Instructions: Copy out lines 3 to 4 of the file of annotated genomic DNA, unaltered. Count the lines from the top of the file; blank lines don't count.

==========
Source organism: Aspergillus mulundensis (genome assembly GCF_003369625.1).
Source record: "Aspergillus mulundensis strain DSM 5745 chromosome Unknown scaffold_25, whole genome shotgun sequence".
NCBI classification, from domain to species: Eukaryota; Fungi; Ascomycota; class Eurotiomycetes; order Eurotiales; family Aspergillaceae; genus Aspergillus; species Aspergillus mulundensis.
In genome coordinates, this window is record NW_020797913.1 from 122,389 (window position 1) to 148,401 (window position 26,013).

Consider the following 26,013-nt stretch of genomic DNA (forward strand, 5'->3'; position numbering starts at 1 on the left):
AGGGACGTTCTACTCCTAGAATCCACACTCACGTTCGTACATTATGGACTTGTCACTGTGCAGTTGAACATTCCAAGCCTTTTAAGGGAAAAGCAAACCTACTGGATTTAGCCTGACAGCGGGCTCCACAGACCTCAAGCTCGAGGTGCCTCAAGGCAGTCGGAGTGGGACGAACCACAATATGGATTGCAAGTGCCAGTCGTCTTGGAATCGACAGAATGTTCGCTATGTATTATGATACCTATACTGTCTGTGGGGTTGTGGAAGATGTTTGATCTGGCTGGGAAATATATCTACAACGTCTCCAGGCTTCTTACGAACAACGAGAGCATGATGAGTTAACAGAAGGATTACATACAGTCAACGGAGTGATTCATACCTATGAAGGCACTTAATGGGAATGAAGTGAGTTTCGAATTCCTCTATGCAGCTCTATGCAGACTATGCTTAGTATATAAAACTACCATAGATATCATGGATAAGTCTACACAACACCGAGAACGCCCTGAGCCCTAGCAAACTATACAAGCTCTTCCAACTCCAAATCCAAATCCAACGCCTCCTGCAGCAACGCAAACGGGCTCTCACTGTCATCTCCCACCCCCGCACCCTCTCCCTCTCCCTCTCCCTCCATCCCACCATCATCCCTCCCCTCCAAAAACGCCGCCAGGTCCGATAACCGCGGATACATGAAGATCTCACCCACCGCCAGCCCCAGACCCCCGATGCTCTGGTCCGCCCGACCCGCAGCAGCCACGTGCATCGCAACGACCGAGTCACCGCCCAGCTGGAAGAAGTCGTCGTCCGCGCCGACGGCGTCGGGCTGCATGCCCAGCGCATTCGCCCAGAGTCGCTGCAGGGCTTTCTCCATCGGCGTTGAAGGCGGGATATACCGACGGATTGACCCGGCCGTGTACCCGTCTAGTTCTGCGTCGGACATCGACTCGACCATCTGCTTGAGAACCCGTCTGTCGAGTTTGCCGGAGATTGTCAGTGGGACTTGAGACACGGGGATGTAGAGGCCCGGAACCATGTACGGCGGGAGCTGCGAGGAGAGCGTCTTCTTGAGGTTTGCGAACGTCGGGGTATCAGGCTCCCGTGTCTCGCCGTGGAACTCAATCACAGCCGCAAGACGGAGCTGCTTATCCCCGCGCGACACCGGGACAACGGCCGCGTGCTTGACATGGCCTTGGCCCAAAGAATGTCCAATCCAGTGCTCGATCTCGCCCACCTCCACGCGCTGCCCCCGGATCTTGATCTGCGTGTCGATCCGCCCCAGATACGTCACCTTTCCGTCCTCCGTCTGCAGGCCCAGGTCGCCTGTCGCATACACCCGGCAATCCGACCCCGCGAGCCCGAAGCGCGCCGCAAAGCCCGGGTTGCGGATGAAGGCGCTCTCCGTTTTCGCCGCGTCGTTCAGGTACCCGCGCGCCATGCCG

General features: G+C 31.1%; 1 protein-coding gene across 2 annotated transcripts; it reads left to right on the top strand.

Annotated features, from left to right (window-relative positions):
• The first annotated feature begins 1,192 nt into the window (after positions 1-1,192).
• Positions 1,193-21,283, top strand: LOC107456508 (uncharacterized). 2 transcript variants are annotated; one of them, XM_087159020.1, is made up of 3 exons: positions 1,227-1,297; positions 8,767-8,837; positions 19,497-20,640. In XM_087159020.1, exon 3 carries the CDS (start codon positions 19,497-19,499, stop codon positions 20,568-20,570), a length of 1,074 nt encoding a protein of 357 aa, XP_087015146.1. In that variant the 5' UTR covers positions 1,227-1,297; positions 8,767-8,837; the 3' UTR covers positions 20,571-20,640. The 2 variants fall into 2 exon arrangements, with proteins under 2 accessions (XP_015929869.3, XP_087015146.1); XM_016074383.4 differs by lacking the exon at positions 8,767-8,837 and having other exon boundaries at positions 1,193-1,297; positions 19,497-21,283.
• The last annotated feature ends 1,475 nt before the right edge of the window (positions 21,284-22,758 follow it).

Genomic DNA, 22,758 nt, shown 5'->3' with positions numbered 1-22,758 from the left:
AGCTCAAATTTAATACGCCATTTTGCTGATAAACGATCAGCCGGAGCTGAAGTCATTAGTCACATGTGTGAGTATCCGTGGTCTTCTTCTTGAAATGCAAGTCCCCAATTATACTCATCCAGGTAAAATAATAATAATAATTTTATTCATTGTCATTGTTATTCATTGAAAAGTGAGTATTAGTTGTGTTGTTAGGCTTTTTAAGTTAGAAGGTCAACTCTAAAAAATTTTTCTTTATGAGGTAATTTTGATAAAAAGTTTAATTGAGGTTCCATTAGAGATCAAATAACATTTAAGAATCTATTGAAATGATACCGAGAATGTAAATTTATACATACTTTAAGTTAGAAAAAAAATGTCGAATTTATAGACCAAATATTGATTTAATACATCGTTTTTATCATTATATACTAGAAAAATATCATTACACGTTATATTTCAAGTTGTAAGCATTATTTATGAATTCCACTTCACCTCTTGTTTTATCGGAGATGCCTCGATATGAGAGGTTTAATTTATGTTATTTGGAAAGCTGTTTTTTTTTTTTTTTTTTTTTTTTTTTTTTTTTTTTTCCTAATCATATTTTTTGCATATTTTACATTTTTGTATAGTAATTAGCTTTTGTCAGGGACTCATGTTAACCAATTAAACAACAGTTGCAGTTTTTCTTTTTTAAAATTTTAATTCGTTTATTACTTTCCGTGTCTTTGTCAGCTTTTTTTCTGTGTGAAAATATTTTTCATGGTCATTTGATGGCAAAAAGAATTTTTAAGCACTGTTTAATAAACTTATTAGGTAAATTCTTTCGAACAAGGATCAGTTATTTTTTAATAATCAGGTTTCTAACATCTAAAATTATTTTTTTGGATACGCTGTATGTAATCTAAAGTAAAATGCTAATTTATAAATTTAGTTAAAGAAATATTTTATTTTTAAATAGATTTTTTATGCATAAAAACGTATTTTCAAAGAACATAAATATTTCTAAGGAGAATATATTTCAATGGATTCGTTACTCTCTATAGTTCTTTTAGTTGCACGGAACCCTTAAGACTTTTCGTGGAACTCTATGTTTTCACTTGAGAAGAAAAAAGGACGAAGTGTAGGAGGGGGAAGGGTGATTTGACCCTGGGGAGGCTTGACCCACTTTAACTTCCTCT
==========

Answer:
NCBI classification, from domain to species: Eukaryota; Fungi; Ascomycota; class Eurotiomycetes; order Eurotiales; family Aspergillaceae; genus Aspergillus; species Aspergillus mulundensis.
In genome coordinates, this window is record NW_020797913.1 from 122,389 (window position 1) to 148,401 (window position 26,013).